Australian supermarket operator Coles ? owned by Wesfarmers Ltd (ASX: WES) ? and rival Woolworths (ASX: WOW) have pushed suppliers to the breaking point with their focus on developing their own brands and making super profits.
According to the Australian Financial Review, in the manufacturing and consumables industry, export is not a viable option at the moment due to the strong Australian dollar, and with Woolies and Coles accounting for about 80% of the domestic market, they know you…
To keep reading, enter your email address or login below.
Australian supermarket operator Coles – owned by Wesfarmers Ltd (ASX: WES) – and rival Woolworths (ASX: WOW) have pushed suppliers to the breaking point with their focus on developing their own brands and making super profits.
According to the Australian Financial Review, in the manufacturing and consumables industry, export is not a viable option at the moment due to the strong Australian dollar, and with Woolies and Coles accounting for about 80% of the domestic market, they know you have to do business with them. The two corporations have also been criticised of pushing up prices for no reason other than to drive massive profit by “auditing” books to validate supplier cost price requests.
Introducing their own store-branded products has also reduced the opportunity for local suppliers to turn a profit. Many products, such as New Zealand-based Fonterra Limited’s (ASX: FSF) Mainland cheese, have been a casualty of Coles’ decision to place its own branded products on the shelves. Woolworths recently announced a push into the Australian dairy market, cutting out the middleman in a bid to save local farmers and gain a competitive advantage over its rival.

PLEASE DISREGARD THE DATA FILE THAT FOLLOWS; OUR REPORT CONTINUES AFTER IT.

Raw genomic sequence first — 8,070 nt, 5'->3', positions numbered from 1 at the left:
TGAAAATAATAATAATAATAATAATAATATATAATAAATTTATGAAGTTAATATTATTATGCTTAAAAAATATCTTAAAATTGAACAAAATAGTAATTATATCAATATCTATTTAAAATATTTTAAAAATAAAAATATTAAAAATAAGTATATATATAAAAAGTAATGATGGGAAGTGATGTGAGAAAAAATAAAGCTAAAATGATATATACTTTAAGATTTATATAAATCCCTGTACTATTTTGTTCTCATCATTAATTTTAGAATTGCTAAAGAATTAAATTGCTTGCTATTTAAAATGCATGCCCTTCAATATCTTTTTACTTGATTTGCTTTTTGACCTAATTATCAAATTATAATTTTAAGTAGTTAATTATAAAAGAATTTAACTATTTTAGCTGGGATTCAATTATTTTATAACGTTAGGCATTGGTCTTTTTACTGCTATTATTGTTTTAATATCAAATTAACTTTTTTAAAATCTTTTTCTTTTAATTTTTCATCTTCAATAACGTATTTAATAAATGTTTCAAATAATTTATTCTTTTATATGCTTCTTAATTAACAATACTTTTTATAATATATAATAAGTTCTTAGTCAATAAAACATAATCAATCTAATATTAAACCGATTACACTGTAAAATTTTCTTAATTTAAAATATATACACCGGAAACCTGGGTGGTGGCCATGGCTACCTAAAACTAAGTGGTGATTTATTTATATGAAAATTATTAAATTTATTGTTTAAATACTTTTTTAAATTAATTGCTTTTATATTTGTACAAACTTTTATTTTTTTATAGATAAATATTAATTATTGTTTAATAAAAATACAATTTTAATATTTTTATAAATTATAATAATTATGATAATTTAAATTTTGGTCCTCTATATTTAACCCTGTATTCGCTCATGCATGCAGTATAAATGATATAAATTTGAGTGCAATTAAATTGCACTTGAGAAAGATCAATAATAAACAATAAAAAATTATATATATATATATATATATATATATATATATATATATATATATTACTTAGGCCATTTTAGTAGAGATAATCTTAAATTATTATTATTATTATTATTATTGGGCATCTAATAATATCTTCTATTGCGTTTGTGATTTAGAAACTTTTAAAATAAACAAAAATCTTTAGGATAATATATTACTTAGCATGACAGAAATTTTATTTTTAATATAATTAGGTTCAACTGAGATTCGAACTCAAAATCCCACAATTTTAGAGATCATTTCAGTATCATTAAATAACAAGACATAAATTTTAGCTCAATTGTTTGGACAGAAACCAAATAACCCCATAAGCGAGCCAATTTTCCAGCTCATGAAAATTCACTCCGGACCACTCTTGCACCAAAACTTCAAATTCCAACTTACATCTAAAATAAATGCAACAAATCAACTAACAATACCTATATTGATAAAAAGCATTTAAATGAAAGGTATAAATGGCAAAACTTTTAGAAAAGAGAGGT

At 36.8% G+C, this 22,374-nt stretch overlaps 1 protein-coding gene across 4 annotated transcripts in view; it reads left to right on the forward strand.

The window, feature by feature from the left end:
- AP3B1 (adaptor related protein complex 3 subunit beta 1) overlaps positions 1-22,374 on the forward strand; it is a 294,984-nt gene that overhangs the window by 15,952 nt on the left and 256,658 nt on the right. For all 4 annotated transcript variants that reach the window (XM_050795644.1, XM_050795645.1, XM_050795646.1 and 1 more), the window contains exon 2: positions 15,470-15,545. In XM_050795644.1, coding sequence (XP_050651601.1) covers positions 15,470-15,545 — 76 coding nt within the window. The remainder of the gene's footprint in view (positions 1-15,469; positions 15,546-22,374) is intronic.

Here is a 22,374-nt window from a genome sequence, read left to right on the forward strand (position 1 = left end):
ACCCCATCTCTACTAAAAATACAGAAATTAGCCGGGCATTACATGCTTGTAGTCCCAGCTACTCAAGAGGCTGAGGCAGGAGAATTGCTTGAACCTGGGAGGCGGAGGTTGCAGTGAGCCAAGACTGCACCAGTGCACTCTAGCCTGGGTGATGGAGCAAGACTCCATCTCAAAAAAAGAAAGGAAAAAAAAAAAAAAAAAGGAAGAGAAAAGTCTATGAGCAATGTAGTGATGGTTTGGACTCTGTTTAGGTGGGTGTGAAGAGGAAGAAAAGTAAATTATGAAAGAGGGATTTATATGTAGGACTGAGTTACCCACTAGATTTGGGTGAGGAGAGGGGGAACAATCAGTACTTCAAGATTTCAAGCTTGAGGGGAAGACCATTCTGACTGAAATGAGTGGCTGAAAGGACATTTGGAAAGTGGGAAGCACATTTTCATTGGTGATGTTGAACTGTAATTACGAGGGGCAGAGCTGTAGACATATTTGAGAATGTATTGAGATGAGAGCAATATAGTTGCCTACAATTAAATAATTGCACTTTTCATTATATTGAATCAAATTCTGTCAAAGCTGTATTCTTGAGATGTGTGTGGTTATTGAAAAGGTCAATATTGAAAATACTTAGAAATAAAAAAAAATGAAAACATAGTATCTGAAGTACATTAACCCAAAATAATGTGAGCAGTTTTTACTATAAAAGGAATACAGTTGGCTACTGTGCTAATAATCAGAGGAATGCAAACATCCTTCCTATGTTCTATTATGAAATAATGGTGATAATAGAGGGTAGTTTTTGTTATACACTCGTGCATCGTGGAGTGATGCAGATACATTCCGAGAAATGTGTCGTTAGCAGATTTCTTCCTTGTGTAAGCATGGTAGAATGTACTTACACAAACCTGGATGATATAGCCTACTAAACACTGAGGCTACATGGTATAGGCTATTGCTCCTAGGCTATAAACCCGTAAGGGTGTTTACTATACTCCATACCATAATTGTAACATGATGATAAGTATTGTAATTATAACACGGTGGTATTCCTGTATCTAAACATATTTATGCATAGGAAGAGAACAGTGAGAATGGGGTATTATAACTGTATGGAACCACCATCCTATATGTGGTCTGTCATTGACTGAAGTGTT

Gaining the competitive advantage is taking its toll on suppliers and smaller competitors alike. The Australian Competition and Consumer Commission (ACCC) has shown concern regarding the heavily discounted fuel prices that Cole’s Express and Woolworth’s Petrol offer consumers. Since the collapse of Franklins in 2001, the two have been in and out of court since 2003 regarding anti-competitive behaviour and bullying.
It seems investors are not put off by the consistent pressure put on Australia’s biggest grocery retailers, with Wesfarmers’ and Woolworths’ share prices skyrocketing 41.7% and 36.5%, respectively, this past year. The names we know and trust are slowly wreaking havoc on our local food and manufacturing industries. Prices are “down, down” but suppliers might be the only ones staying down.
Still shopping for some healthy stocks? If you’re looking for other great investment ideas, click here now to get The Motley Fool’s special FREE report, “3 Stocks For the Great Dividend Boom”. The report lists the names, stock symbols, and full research for our three favourite income ideas, all completely free!
The Motley Fool’s purpose is to help the world invest, better. Click here now for your free subscription to Take Stock, The Motley Fool’s free investing newsletter. Packed with stock ideas and investing advice, it is essential reading for anyone looking to build and grow their wealth in the years ahead. This article contains general investment advice only (under AFSL 400691). Authorised by Bruce Jackson. Motley Fool contributor Owen Raszkiewicz does not own shares in any of the companies mentioned in this article.